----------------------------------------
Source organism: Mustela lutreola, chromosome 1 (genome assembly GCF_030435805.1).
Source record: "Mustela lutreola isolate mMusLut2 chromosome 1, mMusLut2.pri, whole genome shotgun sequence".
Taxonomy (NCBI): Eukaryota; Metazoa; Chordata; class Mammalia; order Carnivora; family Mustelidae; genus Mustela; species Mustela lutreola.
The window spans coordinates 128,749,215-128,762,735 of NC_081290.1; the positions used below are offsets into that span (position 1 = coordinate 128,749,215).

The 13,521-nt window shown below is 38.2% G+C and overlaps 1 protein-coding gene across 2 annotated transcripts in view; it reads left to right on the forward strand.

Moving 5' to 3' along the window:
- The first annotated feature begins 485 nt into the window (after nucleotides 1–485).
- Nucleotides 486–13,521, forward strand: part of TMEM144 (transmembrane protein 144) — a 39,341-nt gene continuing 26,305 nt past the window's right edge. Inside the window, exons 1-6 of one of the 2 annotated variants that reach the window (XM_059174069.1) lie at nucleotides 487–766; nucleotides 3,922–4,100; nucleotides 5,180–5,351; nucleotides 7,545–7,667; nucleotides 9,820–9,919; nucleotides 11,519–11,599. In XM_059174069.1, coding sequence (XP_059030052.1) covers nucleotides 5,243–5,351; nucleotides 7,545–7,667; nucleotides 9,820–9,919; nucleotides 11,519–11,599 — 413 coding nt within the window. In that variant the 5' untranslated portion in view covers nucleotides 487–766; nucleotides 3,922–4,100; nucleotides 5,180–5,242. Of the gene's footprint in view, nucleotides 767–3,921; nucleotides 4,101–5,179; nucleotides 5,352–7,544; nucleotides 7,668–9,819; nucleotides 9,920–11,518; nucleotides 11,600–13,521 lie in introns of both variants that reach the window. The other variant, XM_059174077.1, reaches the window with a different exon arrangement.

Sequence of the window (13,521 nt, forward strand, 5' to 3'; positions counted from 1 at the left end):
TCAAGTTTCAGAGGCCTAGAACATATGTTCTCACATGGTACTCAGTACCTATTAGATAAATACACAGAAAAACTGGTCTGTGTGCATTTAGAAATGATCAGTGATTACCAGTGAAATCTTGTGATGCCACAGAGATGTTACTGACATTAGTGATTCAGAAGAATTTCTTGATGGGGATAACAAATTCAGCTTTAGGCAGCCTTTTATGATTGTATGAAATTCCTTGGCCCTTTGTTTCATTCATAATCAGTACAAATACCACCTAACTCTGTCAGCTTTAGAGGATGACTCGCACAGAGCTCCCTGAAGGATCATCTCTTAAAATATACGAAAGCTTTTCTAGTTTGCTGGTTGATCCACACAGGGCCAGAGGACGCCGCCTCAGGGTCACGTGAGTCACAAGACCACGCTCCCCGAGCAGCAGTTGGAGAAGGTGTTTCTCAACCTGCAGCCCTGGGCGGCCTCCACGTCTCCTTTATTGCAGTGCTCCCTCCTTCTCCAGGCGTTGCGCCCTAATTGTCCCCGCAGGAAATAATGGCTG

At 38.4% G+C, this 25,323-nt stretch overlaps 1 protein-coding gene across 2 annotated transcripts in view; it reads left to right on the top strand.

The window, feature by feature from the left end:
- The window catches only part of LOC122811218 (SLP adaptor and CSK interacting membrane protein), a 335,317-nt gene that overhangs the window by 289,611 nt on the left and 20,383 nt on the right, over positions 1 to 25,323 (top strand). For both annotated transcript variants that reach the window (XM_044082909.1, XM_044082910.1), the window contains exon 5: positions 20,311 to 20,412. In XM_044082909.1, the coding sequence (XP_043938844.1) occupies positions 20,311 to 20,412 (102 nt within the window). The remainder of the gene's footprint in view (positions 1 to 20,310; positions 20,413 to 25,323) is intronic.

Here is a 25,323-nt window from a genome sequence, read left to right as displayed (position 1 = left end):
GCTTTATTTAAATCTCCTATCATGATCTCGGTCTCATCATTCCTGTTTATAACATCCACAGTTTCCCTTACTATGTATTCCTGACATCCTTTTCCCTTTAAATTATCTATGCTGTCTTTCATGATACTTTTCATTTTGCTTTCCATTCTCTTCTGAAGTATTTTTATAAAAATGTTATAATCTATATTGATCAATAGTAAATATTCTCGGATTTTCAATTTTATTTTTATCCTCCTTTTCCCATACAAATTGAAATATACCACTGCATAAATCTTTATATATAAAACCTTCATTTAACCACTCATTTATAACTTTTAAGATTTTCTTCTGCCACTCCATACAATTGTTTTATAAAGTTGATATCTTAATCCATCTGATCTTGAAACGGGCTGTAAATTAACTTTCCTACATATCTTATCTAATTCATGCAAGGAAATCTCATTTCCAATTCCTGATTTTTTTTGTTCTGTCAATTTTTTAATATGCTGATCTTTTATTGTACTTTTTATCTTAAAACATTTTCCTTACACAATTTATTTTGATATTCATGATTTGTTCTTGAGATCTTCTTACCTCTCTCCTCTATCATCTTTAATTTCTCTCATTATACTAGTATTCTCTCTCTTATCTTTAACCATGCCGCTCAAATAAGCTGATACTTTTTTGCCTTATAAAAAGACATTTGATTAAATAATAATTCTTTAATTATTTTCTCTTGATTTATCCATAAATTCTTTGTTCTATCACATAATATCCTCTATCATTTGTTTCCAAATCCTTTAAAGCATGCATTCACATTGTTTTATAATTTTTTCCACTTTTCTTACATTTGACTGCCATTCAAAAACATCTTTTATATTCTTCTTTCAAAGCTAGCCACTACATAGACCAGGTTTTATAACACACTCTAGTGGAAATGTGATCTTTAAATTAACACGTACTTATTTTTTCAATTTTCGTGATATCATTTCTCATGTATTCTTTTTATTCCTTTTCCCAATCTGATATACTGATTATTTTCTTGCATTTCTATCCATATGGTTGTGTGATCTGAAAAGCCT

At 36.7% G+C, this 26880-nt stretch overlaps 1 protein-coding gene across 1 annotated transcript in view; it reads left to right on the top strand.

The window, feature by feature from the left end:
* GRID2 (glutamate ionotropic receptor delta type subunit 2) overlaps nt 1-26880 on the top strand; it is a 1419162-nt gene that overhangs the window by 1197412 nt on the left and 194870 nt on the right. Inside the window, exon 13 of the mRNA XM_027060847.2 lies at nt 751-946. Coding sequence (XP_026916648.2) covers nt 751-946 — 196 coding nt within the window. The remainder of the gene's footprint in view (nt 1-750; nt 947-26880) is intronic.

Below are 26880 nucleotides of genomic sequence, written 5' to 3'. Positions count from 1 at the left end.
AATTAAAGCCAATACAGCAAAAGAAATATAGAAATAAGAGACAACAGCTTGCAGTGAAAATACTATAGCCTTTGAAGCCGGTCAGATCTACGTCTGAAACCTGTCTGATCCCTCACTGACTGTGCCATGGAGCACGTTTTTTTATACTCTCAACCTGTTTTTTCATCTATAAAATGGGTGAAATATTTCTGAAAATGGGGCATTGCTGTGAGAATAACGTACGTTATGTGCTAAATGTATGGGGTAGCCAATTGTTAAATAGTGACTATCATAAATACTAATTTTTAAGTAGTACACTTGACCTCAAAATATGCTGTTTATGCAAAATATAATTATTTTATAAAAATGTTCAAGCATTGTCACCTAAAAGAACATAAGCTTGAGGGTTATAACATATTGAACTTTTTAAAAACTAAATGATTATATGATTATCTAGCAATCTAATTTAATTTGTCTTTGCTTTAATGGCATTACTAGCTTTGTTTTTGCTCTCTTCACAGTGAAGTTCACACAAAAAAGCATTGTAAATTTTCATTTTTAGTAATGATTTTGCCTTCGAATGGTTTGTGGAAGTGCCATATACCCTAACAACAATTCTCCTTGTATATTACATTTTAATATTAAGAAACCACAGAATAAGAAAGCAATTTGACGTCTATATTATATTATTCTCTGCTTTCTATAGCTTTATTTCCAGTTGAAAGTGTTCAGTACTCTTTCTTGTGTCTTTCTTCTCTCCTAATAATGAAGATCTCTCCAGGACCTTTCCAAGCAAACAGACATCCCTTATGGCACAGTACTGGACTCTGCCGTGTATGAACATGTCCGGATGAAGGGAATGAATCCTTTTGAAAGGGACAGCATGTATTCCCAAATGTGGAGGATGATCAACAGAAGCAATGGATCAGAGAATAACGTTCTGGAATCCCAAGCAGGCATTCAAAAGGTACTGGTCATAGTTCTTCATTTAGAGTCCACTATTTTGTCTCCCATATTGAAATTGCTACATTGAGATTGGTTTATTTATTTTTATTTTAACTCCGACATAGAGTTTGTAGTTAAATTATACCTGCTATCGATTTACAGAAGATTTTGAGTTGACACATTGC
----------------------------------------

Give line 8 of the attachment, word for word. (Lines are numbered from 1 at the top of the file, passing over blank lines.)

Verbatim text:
- Nucleotides 486–13,521, forward strand: part of TMEM144 (transmembrane protein 144) — a 39,341-nt gene continuing 26,305 nt past the window's right edge. Inside the window, exons 1-6 of one of the 2 annotated variants that reach the window (XM_059174069.1) lie at nucleotides 487–766; nucleotides 3,922–4,100; nucleotides 5,180–5,351; nucleotides 7,545–7,667; nucleotides 9,820–9,919; nucleotides 11,519–11,599. In XM_059174069.1, coding sequence (XP_059030052.1) covers nucleotides 5,243–5,351; nucleotides 7,545–7,667; nucleotides 9,820–9,919; nucleotides 11,519–11,599 — 413 coding nt within the window. In that variant the 5' untranslated portion in view covers nucleotides 487–766; nucleotides 3,922–4,100; nucleotides 5,180–5,242. Of the gene's footprint in view, nucleotides 767–3,921; nucleotides 4,101–5,179; nucleotides 5,352–7,544; nucleotides 7,668–9,819; nucleotides 9,920–11,518; nucleotides 11,600–13,521 lie in introns of both variants that reach the window. The other variant, XM_059174077.1, reaches the window with a different exon arrangement.